Good News, mostly: ACA survives a challenge
Last up for this week is somewhat limited Good News, but on the whole it has to be put on the plus side of the balance sheet.
After the Affordable Care Act aka Obamacare was passed, there were various suits challenging various aspects of the law, including one on the so-called individual mandate, the provision that required people to have some kind of health insurance that met certain minimum standards or pay a tax penalty.
The challengers lost in federal district court in 2012. They lost in federal appeals court in 2014. And on Monday, January 12, they lost at the Supreme Court, which refused to accept the case, leaving the appellate decision as the final one. Which is good news.
The reason it's limited good news is that I felt all along and still feel that Obamacare is not good enough; it does not meet the challenge set for it. According to various polls at the time the bill was being debated, somewhere around 18-20% of Americans opposed the law because it didn't go far enough. I was among that number. I felt and still feel that what we need is a national health care system - not national health insurance, even less the kind of publicly-subsidized private health insurance system that the ACA created, but national health care.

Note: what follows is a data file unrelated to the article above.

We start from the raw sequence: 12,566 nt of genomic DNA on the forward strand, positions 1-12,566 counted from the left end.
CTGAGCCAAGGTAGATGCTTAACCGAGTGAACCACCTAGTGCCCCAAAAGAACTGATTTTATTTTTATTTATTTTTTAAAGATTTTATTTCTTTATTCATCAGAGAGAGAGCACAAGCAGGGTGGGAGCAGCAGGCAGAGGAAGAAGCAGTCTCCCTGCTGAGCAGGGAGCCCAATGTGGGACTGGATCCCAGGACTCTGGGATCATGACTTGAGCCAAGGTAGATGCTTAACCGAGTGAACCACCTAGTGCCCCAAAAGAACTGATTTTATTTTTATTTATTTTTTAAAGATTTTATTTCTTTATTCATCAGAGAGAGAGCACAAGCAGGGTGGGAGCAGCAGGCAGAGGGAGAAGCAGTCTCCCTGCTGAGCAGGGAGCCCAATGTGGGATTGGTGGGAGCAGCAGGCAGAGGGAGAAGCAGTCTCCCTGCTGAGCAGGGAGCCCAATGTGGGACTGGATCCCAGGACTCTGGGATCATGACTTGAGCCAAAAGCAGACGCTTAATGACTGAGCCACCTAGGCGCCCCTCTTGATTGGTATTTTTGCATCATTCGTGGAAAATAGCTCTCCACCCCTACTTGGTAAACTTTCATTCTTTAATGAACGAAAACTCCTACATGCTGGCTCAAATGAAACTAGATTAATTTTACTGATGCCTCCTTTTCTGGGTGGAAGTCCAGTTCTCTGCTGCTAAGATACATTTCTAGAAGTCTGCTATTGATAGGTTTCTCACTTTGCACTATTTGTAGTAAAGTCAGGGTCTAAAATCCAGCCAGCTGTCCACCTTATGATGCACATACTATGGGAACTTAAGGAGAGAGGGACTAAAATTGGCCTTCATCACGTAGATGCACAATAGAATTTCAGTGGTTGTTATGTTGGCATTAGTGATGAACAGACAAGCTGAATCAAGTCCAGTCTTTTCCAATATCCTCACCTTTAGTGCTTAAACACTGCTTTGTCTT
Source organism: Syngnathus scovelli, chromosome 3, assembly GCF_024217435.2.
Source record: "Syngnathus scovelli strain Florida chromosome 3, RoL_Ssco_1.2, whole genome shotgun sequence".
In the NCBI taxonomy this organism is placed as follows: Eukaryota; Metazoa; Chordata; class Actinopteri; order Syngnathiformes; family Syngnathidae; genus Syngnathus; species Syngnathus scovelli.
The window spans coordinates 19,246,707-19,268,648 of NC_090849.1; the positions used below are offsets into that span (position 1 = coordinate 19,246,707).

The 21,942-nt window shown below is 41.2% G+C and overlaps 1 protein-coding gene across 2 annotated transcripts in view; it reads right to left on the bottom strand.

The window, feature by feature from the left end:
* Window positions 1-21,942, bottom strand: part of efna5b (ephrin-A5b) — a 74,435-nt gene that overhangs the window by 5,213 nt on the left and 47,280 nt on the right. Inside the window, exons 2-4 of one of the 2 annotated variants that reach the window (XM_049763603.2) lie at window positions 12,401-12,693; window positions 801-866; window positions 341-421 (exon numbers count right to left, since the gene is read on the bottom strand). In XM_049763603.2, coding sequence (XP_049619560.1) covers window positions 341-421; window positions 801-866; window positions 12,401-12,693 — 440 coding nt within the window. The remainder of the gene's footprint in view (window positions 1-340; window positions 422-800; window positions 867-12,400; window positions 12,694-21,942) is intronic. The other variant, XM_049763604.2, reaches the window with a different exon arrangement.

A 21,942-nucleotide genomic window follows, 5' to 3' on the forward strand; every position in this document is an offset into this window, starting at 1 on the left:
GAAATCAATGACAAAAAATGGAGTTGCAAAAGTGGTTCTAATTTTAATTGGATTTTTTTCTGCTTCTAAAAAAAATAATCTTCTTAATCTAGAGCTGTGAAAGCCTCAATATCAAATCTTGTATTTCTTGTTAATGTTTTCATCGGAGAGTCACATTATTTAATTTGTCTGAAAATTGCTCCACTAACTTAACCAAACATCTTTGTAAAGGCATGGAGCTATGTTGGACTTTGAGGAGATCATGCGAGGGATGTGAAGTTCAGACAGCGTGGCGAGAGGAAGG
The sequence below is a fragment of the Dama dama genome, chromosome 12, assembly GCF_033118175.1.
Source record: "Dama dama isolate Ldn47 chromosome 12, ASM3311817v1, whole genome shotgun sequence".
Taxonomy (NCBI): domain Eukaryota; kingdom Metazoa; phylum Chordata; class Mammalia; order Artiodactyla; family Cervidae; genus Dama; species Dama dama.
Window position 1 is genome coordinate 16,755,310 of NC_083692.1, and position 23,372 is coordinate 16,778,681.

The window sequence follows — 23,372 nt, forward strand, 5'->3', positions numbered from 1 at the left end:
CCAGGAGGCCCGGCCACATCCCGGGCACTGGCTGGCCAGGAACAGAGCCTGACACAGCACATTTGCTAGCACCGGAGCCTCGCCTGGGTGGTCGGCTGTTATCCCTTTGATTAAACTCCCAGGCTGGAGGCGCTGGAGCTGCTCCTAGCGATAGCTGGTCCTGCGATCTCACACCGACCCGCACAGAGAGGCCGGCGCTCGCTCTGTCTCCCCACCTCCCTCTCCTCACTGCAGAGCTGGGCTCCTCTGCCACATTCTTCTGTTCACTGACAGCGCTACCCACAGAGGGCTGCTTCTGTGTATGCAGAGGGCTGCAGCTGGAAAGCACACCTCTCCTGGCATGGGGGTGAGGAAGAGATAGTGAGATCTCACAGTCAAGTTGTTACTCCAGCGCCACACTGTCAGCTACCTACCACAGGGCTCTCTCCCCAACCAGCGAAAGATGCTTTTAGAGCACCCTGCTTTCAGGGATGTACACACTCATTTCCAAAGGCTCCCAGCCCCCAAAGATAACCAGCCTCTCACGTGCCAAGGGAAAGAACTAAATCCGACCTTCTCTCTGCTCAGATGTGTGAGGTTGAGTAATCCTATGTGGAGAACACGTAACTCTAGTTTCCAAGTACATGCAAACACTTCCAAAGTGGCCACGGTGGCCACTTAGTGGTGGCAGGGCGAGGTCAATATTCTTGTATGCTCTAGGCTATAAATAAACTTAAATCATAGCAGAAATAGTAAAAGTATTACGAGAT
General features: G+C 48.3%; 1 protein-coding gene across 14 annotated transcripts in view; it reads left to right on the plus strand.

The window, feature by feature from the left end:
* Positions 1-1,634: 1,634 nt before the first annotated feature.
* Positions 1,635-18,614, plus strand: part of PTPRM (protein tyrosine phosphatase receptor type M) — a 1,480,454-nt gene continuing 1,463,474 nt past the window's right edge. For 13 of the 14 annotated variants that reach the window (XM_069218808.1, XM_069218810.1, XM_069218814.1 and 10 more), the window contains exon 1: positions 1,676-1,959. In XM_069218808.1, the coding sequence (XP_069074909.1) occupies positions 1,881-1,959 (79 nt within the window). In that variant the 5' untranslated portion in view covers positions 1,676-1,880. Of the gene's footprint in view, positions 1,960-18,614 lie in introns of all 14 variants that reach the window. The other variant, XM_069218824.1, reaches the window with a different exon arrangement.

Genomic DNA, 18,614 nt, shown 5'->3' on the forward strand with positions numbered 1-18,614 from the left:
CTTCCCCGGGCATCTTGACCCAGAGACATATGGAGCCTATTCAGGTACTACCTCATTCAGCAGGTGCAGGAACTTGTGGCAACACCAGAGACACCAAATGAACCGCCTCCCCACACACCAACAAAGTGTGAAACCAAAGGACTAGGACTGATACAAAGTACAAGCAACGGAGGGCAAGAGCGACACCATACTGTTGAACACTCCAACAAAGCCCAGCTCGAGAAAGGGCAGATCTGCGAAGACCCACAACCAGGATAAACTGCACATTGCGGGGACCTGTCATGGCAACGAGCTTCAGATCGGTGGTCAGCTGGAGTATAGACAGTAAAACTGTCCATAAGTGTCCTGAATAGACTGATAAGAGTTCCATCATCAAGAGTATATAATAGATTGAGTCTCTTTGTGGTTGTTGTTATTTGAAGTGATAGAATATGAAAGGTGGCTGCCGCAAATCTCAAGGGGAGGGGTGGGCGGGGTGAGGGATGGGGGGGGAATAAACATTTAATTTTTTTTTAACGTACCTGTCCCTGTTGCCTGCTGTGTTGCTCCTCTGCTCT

During the debate over the law, my concerns were dismissed by O supporters, who insisted for some reason that I still can't fathom that starting by going for what you actually want is foolish and besides "we'll get this passed and next year come back to make it better." I said no you won't, you'll spend your time and energy fighting to not lose the little you have gained. I think history has shown who was right on that.
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